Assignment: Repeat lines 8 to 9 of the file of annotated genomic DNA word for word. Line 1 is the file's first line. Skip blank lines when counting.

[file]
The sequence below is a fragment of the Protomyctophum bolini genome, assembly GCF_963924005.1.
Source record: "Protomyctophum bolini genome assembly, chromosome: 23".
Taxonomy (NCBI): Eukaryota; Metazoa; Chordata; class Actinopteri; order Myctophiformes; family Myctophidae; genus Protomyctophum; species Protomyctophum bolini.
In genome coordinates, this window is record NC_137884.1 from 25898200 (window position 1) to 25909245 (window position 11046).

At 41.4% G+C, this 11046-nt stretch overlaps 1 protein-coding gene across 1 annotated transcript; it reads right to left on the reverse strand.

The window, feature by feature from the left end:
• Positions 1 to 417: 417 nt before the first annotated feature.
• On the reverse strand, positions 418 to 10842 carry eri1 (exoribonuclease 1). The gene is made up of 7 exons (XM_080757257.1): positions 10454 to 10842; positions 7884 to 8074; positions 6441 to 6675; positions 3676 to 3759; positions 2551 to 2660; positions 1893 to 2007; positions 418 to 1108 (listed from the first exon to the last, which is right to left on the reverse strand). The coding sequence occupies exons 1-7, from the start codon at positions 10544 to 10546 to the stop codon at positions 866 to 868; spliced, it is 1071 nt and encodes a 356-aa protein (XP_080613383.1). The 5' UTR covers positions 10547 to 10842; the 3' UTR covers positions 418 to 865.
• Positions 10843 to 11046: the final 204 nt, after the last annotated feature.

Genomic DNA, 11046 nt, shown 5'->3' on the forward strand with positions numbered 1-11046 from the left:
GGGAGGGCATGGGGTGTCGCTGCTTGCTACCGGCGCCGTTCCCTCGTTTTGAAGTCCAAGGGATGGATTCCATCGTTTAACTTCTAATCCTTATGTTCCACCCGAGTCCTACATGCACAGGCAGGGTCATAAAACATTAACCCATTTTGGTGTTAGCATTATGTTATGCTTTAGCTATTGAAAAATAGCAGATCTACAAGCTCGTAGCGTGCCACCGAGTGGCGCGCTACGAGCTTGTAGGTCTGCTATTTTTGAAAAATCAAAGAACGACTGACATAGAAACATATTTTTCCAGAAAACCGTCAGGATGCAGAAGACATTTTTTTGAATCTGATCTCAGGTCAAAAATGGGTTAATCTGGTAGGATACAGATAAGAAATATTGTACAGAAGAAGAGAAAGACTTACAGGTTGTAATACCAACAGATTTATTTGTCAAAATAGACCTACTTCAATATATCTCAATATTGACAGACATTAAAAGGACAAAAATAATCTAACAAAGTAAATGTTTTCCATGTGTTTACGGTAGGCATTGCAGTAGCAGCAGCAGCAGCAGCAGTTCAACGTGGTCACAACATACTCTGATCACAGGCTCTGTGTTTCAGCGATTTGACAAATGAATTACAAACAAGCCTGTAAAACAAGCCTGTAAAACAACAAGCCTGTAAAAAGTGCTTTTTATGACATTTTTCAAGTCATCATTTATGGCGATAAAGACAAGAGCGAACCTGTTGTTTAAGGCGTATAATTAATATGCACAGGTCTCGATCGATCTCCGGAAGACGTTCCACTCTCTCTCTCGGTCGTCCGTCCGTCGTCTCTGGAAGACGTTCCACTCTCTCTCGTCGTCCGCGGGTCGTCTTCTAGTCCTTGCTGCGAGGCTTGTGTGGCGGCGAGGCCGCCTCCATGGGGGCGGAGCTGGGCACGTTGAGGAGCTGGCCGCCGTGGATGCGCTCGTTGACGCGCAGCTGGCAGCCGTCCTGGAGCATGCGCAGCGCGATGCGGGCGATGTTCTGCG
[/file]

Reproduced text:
• On the reverse strand, positions 418 to 10842 carry eri1 (exoribonuclease 1). The gene is made up of 7 exons (XM_080757257.1): positions 10454 to 10842; positions 7884 to 8074; positions 6441 to 6675; positions 3676 to 3759; positions 2551 to 2660; positions 1893 to 2007; positions 418 to 1108 (listed from the first exon to the last, which is right to left on the reverse strand). The coding sequence occupies exons 1-7, from the start codon at positions 10544 to 10546 to the stop codon at positions 866 to 868; spliced, it is 1071 nt and encodes a 356-aa protein (XP_080613383.1). The 5' UTR covers positions 10547 to 10842; the 3' UTR covers positions 418 to 865.
• Positions 10843 to 11046: the final 204 nt, after the last annotated feature.